(Marcus J. Borg, 1942-2015)
Speaking on Martin Luther King, Jr. Day at Liberty University, CNN reported that Donald J. Trump, the leading Republican candidate for President, asserted: "We're going to protect Christianity. I don't have to be politically correct." And politically correct Trump wasn't, cursing at least twice during his address, in violation of the university's student code of conduct, "The Liberty Way," and mentioning Dr. King only in passing, by "dedicating the record" size of his supporters to him. (If it wasn't an inanimate object, one could almost imagine the 30-foot statute of Dr. King that sits on our National Mall, politely, but sternly, shaking its head, "no, thanks.").
CNN also reported that Trump -- who elsewhere I have advised really needs to reread his so-called "favorite book," the Bible -- committed a "scriptural slip" and "flub" when, drawing laughter, he declared to the Liberty students: "Two Corinthians, 3:17, that's the whole ballgame . . . . Is that the one you like? I think that's the one you like." The verse, which Trump managed to read correctly from Second Corinthians - not Two Corinthians - is carved into at least one building on Liberty University's campus, and, according to CNN, is "prominently displayed on campus." It reads: "Where the Spirit of the Lord is, there is Liberty."
Christian Post theologian Michael Brown opined that instead of Trump's mix-up of "Second" with "Two," what should worry Christians more is:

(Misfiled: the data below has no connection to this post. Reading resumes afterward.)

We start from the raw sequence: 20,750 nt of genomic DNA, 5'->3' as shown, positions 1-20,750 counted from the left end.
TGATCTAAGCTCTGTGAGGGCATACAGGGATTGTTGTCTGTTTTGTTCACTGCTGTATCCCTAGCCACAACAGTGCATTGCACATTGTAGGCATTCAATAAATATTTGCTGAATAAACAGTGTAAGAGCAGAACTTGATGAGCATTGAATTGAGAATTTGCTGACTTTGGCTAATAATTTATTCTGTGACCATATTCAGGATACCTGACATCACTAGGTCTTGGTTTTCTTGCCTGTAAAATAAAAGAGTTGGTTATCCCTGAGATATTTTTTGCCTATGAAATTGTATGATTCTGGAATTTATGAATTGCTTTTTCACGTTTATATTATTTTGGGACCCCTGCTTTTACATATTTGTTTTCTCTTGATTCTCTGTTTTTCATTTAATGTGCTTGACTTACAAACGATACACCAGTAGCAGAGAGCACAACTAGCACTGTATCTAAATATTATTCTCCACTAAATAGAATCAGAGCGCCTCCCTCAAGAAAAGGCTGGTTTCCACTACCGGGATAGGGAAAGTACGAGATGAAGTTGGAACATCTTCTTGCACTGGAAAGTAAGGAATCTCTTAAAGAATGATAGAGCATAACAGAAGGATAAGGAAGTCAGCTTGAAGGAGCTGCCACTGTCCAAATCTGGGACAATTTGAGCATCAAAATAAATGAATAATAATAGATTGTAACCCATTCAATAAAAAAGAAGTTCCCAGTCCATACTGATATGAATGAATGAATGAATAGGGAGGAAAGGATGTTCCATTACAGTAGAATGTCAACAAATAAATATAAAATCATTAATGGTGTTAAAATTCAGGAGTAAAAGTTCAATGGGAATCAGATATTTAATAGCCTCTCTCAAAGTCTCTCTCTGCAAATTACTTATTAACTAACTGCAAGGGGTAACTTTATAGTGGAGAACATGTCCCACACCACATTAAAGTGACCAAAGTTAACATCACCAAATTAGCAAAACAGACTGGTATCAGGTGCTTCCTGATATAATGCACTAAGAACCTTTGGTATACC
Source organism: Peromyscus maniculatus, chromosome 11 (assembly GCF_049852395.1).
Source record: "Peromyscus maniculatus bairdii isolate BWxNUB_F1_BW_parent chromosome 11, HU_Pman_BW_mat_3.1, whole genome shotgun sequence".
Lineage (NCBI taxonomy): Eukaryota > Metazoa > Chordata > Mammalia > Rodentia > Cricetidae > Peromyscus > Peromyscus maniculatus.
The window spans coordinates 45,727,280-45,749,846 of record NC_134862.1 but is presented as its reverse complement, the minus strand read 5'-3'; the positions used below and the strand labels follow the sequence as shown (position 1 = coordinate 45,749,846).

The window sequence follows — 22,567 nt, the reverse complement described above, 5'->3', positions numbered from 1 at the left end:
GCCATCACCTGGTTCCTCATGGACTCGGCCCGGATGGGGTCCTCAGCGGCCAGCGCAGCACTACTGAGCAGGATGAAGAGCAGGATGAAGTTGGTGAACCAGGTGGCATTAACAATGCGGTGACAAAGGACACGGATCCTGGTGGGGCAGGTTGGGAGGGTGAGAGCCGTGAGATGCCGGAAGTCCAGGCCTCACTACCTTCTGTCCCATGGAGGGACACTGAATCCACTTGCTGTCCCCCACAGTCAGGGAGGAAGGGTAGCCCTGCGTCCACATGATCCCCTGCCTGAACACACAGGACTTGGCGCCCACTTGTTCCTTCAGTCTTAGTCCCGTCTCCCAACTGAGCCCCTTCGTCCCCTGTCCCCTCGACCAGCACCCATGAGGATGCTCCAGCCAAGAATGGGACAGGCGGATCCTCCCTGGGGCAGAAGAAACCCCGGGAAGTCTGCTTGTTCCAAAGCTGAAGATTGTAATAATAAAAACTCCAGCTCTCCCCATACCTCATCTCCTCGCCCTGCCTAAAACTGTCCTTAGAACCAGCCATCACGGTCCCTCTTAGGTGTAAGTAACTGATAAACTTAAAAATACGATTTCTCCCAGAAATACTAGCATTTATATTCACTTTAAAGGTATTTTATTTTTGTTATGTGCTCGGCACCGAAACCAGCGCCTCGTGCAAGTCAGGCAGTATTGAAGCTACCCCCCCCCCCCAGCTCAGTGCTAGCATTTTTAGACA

When [the Apostle] Paul writes about liberty, or "freedom" in other translations, in 2 Corinthians 3:17, he's not writing about freedom from terrorists, as Trump assumes. He's writing about freedom from sin.
But even more troublesome for Trump's brown-nose appeal to Christian exclusivisim this election cycle are the sage words of internationally revered "Jesus scholar," Marcus J. Borg, who passed away in January 2015. At page 220 of his 2003 best-selling book published by HarperOne, The Heart of Christianity, Borg wrote:
[T]aking religious pluralism seriously calls Christian exclusivisim radically into question and, in my judgment, negates it. It is impossible for many of us to believe that only Christians can be in saving relationship to God. Knowing about other religions and especially knowing people of those religions have made it impossible.
Earlier, at page 89 of The Heart of Christianity, Borg counsels Christians:
We need not diminish our devotion to Jesus or our affirmation of him as the decisive revelation of God, in order to recognize the validity of other enduring religions.
In the "melting pot" that is the United States, where people come from all walks of life and embrace all kinds of religions, or, no religion at all, Donald J. Trump's unabashed embrace of Christian exclusivism clashes - and I would submit, is easily trumped -- by what Marcus J. Borg so eloquently explained in The Heart of Christianity.
About the Author: Stephen Cooper is a former federal and D.C. public defender. He writes full-time and lives in Woodland Hills, California.